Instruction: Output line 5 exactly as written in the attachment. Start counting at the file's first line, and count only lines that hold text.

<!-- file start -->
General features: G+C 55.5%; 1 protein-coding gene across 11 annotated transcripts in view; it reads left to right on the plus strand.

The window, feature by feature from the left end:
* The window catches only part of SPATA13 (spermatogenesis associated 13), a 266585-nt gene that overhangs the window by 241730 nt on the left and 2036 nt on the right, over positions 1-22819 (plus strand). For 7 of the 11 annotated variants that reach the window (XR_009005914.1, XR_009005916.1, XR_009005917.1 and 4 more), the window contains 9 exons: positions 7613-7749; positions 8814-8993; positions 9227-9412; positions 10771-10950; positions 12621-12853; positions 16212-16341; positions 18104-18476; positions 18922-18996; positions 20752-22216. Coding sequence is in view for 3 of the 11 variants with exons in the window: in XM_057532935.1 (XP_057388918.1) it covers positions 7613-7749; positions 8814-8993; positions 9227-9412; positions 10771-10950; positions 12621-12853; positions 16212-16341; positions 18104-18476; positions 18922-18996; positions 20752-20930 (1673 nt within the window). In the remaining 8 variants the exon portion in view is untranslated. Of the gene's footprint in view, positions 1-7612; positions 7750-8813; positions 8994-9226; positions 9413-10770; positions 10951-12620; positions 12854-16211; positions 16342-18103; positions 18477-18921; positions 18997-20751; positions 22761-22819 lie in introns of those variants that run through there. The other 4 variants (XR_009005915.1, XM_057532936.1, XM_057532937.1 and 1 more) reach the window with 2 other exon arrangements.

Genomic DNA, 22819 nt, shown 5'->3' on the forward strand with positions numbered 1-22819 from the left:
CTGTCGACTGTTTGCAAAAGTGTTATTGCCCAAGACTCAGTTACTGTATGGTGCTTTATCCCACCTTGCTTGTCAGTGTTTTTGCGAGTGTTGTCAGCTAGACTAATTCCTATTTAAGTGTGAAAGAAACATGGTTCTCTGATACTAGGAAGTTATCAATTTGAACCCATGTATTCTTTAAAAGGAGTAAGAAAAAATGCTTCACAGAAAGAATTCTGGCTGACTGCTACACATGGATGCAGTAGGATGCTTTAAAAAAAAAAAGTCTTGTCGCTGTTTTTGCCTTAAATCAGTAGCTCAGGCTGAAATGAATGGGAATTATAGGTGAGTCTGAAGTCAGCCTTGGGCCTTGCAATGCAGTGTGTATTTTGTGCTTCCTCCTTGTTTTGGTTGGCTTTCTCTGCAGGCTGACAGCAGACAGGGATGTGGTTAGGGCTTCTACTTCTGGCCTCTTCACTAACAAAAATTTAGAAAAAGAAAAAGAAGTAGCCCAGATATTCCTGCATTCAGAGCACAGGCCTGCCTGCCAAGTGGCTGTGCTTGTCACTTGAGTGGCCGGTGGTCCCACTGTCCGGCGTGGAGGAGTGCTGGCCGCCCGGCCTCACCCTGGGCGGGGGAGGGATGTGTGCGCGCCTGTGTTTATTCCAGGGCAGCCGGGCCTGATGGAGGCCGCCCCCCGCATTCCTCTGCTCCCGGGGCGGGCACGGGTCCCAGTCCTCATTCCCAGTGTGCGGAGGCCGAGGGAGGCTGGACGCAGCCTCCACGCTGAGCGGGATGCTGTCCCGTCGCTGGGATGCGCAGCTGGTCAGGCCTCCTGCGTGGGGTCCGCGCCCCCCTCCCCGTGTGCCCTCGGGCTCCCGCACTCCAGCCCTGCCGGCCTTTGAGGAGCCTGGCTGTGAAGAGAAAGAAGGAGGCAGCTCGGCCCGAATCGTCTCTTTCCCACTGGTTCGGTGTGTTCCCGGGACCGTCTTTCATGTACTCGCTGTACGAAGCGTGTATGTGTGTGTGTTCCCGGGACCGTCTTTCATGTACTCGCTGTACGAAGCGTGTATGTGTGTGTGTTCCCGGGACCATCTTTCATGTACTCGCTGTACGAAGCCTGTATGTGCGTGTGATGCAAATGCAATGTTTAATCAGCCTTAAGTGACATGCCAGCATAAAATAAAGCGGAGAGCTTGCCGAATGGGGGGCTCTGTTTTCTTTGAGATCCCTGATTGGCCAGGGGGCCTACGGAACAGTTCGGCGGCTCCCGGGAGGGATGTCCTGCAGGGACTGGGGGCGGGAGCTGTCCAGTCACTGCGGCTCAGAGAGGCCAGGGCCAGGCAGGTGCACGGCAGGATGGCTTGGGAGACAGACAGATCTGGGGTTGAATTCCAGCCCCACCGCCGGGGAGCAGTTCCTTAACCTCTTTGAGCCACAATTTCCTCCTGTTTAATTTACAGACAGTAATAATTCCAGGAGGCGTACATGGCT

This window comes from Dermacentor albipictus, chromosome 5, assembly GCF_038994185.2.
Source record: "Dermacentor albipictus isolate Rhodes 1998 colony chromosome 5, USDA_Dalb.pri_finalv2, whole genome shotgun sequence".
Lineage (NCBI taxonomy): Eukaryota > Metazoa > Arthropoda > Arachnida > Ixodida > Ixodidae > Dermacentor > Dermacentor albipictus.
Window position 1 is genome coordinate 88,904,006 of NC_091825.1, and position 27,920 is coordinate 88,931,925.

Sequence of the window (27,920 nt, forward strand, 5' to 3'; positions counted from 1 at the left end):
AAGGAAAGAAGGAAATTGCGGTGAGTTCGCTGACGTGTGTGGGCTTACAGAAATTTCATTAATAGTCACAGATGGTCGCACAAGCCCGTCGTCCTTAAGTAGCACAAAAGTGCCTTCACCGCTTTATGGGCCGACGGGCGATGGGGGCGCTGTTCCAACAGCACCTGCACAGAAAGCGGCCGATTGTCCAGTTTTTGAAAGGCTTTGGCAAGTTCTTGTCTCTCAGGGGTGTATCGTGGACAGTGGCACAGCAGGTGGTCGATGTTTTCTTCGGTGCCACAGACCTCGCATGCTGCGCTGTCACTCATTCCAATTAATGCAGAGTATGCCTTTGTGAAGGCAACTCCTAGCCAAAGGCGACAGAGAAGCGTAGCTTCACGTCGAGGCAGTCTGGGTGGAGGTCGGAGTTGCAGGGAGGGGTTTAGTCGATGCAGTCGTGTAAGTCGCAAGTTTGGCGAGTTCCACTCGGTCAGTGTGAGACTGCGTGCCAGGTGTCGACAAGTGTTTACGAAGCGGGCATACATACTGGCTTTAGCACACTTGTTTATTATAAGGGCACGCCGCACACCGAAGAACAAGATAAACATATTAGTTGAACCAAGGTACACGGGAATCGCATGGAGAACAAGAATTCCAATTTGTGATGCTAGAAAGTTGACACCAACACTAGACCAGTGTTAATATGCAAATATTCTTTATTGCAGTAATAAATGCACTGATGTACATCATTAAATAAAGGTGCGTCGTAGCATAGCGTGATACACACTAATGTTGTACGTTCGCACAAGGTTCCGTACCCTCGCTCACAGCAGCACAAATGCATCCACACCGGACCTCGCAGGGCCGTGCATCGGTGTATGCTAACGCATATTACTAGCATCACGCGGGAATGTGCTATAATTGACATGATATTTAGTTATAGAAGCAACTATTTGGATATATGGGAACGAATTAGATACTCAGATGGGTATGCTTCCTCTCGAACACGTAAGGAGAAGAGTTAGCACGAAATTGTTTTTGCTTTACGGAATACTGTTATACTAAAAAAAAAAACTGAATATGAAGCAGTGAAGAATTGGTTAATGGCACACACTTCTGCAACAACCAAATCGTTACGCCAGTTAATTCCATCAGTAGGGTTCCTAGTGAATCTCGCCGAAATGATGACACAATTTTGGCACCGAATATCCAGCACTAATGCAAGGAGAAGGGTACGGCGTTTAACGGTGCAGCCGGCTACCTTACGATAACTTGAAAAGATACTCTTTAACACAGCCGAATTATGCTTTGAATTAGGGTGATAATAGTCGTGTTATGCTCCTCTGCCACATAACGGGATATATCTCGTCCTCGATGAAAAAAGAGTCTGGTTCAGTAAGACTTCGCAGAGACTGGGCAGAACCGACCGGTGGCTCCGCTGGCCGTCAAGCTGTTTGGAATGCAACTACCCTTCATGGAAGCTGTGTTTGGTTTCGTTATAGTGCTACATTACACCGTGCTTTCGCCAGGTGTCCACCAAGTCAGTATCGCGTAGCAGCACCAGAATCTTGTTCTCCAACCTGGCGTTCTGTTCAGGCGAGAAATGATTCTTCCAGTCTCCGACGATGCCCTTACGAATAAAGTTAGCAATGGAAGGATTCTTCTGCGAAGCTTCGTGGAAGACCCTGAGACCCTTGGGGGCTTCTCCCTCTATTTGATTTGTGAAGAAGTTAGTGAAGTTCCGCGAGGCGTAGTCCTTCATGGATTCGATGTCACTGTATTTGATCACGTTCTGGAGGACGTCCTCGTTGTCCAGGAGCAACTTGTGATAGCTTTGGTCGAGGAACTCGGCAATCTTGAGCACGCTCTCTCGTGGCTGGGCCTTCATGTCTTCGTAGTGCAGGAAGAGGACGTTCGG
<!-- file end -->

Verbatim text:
CTGTCGACTGTTTGCAAAAGTGTTATTGCCCAAGACTCAGTTACTGTATGGTGCTTTATCCCACCTTGCTTGTCAGTGTTTTTGCGAGTGTTGTCAGCTAGACTAATTCCTATTTAAGTGTGAAAGAAACATGGTTCTCTGATACTAGGAAGTTATCAATTTGAACCCATGTATTCTTTAAAAGGAGTAAGAAAAAATGCTTCACAGAAAGAATTCTGGCTGACTGCTACACATGGATGCAGTAGGATGCTTTAAAAAAAAAAAGTCTTGTCGCTGTTTTTGCCTTAAATCAGTAGCTCAGGCTGAAATGAATGGGAATTATAGGTGAGTCTGAAGTCAGCCTTGGGCCTTGCAATGCAGTGTGTATTTTGTGCTTCCTCCTTGTTTTGGTTGGCTTTCTCTGCAGGCTGACAGCAGACAGGGATGTGGTTAGGGCTTCTACTTCTGGCCTCTTCACTAACAAAAATTTAGAAAAAGAAAAAGAAGTAGCCCAGATATTCCTGCATTCAGAGCACAGGCCTGCCTGCCAAGTGGCTGTGCTTGTCACTTGAGTGGCCGGTGGTCCCACTGTCCGGCGTGGAGGAGTGCTGGCCGCCCGGCCTCACCCTGGGCGGGGGAGGGATGTGTGCGCGCCTGTGTTTATTCCAGGGCAGCCGGGCCTGATGGAGGCCGCCCCCCGCATTCCTCTGCTCCCGGGGCGGGCACGGGTCCCAGTCCTCATTCCCAGTGTGCGGAGGCCGAGGGAGGCTGGACGCAGCCTCCACGCTGAGCGGGATGCTGTCCCGTCGCTGGGATGCGCAGCTGGTCAGGCCTCCTGCGTGGGGTCCGCGCCCCCCTCCCCGTGTGCCCTCGGGCTCCCGCACTCCAGCCCTGCCGGCCTTTGAGGAGCCTGGCTGTGAAGAGAAAGAAGGAGGCAGCTCGGCCCGAATCGTCTCTTTCCCACTGGTTCGGTGTGTTCCCGGGACCGTCTTTCATGTACTCGCTGTACGAAGCGTGTATGTGTGTGTGTTCCCGGGACCGTCTTTCATGTACTCGCTGTACGAAGCGTGTATGTGTGTGTGTTCCCGGGACCATCTTTCATGTACTCGCTGTACGAAGCCTGTATGTGCGTGTGATGCAAATGCAATGTTTAATCAGCCTTAAGTGACATGCCAGCATAAAATAAAGCGGAGAGCTTGCCGAATGGGGGGCTCTGTTTTCTTTGAGATCCCTGATTGGCCAGGGGGCCTACGGAACAGTTCGGCGGCTCCCGGGAGGGATGTCCTGCAGGGACTGGGGGCGGGAGCTGTCCAGTCACTGCGGCTCAGAGAGGCCAGGGCCAGGCAGGTGCACGGCAGGATGGCTTGGGAGACAGACAGATCTGGGGTTGAATTCCAGCCCCACCGCCGGGGAGCAGTTCCTTAACCTCTTTGAGCCACAATTTCCTCCTGTTTAATTTACAGACAGTAATAATTCCAGGAGGCGTACATGGCT